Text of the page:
Response from Birzeit University President to July 2 letter

Committee on Academic Freedom  
Middle East Studies Association (MESA) 
1219 N Santa Rita Ave, University of Arizona Tucson AZ 85721 (USA)
520-621-5850 direct   520-626-9095 fax 
[email protected] 

Dear Professor Donner, 

Notwithstanding the great regard I have for MESA, I deplore the haughtiness of your letter. Sir, one is left with the impression that you think of the Middle East as your ‘subject’ in more senses than one. 

Had you deigned to check with Birzeit administration, rather than setting yourselves up as judge and jury and, moreover, being quick to condemn, you would have learned the following.  

The steps taken by Birzeit administration have been: 
1) The administration (in fact, I took the decision myself) asked for the ‘offending’ poster to be taken down. This was done to calm tempers and avert the real risk of violent clashes on campus between opposing factions. 
2) The administration asked Dr. Budeiri to issue a statement clarifying his position. He issued a statement that ‘he meant no offence’. The administration issued a statement accepting his clarification. 
3) The administration allowed peaceful protest (demonstrations) by groups of students who wished to do so. For the most part, these were respectful (though, I am told, there were occasionally improper slogans calling for dismissal and punishment of Dr. Budeiri). 
4) The students accused of improper conduct in the initial incident and in the demonstrations have been referred to the University Disciplinary Committee, which has since been investigating the accusations diligently. Composed of rank-and-file faculty members, this committee is independent of the administration. ‘Drastic’ sanctions, such as dismissal for a term or more, have to be approved by the University Council (i.e., the administration). However, the Council has only the power to commute but not raise sanctions.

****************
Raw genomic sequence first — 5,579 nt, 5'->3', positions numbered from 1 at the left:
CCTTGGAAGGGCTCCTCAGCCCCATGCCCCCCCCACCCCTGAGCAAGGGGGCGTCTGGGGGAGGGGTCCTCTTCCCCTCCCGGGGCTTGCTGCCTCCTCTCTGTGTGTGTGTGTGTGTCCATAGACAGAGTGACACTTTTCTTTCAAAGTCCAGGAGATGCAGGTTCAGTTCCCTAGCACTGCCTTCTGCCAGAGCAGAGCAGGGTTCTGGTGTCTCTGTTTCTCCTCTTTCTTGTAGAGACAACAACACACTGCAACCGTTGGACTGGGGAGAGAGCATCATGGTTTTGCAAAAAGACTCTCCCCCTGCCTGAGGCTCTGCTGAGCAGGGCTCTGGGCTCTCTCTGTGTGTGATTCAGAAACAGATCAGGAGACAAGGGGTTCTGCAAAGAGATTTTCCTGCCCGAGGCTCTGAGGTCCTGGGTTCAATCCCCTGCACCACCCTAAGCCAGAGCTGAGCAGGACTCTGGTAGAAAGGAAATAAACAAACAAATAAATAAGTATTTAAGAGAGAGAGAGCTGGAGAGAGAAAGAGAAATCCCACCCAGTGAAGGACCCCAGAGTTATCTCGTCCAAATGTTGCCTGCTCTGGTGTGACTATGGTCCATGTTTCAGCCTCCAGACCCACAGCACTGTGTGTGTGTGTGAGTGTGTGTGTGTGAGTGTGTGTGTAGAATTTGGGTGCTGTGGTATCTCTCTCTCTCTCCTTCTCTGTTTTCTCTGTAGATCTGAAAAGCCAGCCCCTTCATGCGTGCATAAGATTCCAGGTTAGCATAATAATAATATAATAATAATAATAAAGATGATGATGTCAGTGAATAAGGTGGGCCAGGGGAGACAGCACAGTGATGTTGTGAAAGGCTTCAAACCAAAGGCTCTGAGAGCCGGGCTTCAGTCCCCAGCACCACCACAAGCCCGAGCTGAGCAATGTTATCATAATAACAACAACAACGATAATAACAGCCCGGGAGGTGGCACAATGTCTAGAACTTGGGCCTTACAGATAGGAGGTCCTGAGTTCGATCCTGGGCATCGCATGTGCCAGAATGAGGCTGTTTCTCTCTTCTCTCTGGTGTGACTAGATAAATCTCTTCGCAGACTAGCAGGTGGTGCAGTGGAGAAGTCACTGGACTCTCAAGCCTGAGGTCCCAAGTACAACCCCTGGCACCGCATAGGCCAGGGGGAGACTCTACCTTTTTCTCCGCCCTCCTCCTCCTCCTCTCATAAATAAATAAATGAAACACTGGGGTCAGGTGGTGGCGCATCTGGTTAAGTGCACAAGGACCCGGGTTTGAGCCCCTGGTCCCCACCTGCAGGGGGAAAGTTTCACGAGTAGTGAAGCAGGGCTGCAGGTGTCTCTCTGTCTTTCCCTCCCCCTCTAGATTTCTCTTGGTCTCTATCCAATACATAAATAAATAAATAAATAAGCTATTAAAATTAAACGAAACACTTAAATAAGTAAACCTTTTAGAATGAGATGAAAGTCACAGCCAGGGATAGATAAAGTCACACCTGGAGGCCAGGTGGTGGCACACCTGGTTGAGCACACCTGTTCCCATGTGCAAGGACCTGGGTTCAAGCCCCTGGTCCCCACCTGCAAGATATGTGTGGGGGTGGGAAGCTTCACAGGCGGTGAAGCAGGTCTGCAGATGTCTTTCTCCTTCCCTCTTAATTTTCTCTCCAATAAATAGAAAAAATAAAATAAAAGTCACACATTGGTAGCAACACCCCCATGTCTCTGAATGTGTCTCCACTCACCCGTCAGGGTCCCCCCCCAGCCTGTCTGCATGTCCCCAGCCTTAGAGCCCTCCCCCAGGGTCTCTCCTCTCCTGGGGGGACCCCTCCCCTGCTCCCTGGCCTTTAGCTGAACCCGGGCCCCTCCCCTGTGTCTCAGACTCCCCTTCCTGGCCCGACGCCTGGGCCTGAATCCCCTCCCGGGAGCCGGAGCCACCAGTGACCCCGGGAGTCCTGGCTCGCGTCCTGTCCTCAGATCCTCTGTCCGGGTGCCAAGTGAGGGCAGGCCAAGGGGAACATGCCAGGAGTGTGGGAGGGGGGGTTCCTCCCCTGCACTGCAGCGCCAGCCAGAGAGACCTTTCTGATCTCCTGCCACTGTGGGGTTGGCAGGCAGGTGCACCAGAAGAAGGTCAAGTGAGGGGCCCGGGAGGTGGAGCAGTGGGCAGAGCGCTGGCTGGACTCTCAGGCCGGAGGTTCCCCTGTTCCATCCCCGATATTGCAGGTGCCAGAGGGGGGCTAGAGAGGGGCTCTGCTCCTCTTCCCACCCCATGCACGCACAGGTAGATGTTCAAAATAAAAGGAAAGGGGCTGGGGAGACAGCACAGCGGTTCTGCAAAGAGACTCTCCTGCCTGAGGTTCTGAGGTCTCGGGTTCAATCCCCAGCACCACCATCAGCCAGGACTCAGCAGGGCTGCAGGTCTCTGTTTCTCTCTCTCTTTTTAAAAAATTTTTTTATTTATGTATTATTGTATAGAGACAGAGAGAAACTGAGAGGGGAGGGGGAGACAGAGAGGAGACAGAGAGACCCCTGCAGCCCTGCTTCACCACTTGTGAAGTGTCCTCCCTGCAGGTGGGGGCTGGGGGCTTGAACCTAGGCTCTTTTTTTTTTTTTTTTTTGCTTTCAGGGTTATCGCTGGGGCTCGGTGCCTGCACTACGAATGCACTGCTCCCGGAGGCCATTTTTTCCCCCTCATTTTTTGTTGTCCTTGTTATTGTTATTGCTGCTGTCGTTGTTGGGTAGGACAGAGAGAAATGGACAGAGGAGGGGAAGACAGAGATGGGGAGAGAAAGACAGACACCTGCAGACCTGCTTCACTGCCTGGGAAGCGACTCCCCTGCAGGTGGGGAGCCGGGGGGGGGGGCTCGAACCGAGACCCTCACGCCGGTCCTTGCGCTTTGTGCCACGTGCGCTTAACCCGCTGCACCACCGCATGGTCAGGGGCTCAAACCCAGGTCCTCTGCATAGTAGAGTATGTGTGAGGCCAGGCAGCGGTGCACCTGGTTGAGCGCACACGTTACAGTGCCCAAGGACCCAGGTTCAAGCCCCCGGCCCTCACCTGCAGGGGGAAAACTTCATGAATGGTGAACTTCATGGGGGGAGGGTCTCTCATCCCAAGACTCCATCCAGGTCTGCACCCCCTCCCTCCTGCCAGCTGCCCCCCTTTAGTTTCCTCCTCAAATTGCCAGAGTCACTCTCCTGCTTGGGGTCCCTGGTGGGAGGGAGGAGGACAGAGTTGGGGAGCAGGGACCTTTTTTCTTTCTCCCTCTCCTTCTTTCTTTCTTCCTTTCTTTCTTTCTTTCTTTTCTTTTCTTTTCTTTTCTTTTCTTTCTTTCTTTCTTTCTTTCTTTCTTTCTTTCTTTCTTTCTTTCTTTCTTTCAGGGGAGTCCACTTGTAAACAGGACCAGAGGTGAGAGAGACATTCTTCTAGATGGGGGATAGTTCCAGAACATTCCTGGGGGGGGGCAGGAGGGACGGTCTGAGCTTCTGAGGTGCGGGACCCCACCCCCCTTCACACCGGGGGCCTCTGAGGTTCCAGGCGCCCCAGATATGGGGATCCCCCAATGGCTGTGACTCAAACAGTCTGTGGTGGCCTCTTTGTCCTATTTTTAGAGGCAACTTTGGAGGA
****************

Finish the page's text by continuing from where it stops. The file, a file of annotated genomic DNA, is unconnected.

5) I asked for Dr. Budeiri’s teaching schedule for next year to be checked to ensure that no student would be obliged to take a course with him. This was done in order to give freedom of choice, but also to avert the possibility of problems arising out of class boycotts. As it turns out, his schedule, which had been set a long time before, meets this criterion. 

I do not know the source and purpose of the campaign of misinformation and disinformation being waged, if that is what we are up against. Assuming goodwill, the charges against the administration could be attributed to misunderstandings: 
1) The charge of failure to defend Budeiri may have arisen out of the resolute refusal by the administration to dismiss summarily, without due process, students accused of improper conduct, as has been noisily demanded by some enraged faculty. Instead, the accused have been referred to the disciplinary committee. I am convinced that this right and proper. We believe, perhaps naively, that summary justice is no justice.